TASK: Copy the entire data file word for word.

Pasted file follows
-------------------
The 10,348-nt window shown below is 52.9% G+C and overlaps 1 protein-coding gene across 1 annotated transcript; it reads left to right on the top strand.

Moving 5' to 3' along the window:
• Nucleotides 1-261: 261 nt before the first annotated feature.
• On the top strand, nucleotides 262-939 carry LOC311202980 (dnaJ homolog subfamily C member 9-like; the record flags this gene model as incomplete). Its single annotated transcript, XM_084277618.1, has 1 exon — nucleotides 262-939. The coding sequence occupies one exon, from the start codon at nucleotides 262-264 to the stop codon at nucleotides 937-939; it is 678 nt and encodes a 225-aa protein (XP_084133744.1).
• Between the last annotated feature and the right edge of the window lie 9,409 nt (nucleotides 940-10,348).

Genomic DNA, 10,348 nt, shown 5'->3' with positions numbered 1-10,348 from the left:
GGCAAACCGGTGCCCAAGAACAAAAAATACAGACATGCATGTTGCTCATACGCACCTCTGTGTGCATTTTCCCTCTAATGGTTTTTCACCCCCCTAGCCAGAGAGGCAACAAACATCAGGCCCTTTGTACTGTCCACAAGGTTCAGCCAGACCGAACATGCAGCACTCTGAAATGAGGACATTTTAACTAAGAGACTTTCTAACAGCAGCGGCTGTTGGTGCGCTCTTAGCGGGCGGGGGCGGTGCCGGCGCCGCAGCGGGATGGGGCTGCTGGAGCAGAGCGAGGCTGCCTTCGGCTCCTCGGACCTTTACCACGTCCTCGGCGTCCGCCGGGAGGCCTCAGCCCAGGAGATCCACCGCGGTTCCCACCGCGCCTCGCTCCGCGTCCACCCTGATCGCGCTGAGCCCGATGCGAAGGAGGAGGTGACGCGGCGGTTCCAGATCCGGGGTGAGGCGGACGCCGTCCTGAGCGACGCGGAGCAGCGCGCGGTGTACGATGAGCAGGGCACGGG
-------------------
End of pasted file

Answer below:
The 10,348-nt window shown below is 52.9% G+C and overlaps 1 protein-coding gene across 1 annotated transcript; it reads left to right on the top strand.

Moving 5' to 3' along the window:
• Nucleotides 1-261: 261 nt before the first annotated feature.
• On the top strand, nucleotides 262-939 carry LOC311202980 (dnaJ homolog subfamily C member 9-like; the record flags this gene model as incomplete). Its single annotated transcript, XM_084277618.1, has 1 exon — nucleotides 262-939. The coding sequence occupies one exon, from the start codon at nucleotides 262-264 to the stop codon at nucleotides 937-939; it is 678 nt and encodes a 225-aa protein (XP_084133744.1).
• Between the last annotated feature and the right edge of the window lie 9,409 nt (nucleotides 940-10,348).

Genomic DNA, 10,348 nt, shown 5'->3' with positions numbered 1-10,348 from the left:
GGCAAACCGGTGCCCAAGAACAAAAAATACAGACATGCATGTTGCTCATACGCACCTCTGTGTGCATTTTCCCTCTAATGGTTTTTCACCCCCCTAGCCAGAGAGGCAACAAACATCAGGCCCTTTGTACTGTCCACAAGGTTCAGCCAGACCGAACATGCAGCACTCTGAAATGAGGACATTTTAACTAAGAGACTTTCTAACAGCAGCGGCTGTTGGTGCGCTCTTAGCGGGCGGGGGCGGTGCCGGCGCCGCAGCGGGATGGGGCTGCTGGAGCAGAGCGAGGCTGCCTTCGGCTCCTCGGACCTTTACCACGTCCTCGGCGTCCGCCGGGAGGCCTCAGCCCAGGAGATCCACCGCGGTTCCCACCGCGCCTCGCTCCGCGTCCACCCTGATCGCGCTGAGCCCGATGCGAAGGAGGAGGTGACGCGGCGGTTCCAGATCCGGGGTGAGGCGGACGCCGTCCTGAGCGACGCGGAGCAGCGCGCGGTGTACGATGAGCAGGGCACGGG